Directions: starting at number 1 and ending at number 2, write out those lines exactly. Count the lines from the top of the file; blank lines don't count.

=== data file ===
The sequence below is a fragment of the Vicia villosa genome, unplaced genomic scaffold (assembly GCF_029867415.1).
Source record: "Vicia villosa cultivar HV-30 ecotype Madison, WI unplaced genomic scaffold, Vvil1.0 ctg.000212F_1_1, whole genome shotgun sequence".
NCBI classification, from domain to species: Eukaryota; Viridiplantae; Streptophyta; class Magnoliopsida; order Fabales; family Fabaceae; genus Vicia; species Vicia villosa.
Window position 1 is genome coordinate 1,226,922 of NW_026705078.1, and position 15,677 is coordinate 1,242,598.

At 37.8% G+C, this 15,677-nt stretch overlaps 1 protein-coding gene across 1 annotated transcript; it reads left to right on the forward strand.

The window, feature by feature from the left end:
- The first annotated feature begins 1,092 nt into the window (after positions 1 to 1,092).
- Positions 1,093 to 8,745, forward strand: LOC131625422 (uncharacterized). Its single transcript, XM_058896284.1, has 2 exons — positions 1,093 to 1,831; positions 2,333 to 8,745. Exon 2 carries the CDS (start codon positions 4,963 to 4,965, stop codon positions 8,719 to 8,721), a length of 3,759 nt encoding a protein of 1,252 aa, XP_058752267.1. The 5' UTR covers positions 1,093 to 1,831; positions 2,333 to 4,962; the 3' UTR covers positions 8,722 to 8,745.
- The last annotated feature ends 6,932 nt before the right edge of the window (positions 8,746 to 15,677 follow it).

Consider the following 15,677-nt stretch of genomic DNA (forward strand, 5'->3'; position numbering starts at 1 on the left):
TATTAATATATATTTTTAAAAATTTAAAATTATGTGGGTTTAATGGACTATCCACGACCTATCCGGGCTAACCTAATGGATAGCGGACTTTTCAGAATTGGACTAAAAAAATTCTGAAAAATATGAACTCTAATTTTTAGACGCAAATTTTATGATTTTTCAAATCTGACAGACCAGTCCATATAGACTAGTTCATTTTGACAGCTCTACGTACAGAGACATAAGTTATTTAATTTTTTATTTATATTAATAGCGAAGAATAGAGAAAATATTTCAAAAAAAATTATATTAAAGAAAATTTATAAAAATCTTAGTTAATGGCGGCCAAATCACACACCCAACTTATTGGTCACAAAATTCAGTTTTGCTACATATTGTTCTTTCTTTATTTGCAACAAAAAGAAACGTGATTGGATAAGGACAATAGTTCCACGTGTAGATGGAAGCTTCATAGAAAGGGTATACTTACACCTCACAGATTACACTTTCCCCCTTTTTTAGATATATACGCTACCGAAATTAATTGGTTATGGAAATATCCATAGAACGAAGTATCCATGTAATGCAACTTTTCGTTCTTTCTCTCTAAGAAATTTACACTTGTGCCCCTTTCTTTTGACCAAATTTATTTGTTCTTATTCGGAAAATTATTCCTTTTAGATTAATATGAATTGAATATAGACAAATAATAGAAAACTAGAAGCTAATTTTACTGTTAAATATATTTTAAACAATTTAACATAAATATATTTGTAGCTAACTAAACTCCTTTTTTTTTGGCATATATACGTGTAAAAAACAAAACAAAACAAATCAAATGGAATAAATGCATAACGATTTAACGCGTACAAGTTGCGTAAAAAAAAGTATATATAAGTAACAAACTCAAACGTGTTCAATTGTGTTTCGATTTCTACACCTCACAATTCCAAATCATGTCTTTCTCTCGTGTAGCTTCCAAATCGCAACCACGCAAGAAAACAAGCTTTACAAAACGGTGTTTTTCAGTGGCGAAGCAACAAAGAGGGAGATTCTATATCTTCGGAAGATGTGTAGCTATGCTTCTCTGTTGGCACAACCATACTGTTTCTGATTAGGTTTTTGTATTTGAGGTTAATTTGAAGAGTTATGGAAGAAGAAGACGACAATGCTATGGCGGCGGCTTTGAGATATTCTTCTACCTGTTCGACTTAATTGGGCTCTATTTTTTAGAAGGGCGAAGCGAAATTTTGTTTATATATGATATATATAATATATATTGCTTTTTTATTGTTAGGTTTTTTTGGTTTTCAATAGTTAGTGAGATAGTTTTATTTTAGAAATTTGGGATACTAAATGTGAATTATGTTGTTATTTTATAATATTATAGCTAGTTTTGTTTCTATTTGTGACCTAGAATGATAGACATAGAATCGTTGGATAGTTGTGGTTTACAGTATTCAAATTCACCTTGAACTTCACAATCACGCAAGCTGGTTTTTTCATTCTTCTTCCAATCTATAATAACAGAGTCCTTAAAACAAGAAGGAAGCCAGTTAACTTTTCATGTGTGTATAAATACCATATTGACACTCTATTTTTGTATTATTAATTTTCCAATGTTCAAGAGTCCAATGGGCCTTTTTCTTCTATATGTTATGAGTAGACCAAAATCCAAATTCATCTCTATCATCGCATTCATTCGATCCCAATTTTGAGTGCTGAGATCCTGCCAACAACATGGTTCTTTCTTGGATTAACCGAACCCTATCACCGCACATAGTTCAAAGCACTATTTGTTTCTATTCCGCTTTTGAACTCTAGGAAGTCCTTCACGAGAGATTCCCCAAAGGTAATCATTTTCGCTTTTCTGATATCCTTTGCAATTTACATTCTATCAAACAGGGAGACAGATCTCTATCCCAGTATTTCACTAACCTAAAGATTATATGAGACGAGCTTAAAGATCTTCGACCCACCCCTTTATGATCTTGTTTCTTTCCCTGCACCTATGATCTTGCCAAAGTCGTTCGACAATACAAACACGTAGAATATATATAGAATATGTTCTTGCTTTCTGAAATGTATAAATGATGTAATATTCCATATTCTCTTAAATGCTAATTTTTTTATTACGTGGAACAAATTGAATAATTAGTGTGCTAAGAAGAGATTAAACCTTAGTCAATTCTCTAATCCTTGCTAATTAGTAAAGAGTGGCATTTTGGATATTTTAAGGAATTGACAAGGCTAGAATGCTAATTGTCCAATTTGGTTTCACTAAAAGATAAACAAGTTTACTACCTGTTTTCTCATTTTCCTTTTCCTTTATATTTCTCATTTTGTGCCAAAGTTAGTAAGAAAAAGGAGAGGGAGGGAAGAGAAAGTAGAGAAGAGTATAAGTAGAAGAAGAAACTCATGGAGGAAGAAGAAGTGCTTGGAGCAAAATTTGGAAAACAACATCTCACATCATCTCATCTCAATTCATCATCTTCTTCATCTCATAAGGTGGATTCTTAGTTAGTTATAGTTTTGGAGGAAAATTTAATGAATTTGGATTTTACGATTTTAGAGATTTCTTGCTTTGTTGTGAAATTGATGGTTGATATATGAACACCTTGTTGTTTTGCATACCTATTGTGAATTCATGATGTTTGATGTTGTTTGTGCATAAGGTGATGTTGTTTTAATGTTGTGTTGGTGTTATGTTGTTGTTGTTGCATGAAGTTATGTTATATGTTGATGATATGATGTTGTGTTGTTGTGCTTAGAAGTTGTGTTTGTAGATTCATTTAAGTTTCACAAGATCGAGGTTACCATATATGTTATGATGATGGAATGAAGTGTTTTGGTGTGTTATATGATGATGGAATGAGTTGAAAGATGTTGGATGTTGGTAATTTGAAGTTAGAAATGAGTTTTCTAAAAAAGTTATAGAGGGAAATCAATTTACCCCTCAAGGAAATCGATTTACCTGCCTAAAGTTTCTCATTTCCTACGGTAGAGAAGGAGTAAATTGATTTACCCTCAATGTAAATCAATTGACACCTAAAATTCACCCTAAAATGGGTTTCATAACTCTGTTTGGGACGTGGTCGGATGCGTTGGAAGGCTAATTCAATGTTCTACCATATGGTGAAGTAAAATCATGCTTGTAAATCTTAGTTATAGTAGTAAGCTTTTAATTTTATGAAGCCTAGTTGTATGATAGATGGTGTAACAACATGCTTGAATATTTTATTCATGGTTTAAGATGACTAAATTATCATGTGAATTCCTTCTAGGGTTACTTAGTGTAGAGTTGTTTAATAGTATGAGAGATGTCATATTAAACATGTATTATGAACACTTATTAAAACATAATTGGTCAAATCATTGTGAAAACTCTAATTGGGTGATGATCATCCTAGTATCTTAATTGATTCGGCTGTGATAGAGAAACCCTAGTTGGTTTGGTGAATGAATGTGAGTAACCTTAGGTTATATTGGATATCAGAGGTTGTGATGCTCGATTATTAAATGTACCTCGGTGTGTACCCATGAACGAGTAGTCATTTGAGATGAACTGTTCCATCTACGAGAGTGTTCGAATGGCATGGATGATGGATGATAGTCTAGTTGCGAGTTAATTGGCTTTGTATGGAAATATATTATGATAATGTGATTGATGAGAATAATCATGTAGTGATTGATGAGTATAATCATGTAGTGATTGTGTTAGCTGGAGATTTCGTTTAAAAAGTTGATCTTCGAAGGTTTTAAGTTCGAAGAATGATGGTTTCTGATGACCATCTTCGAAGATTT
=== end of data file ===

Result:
The sequence below is a fragment of the Vicia villosa genome, unplaced genomic scaffold (assembly GCF_029867415.1).
Source record: "Vicia villosa cultivar HV-30 ecotype Madison, WI unplaced genomic scaffold, Vvil1.0 ctg.000212F_1_1, whole genome shotgun sequence".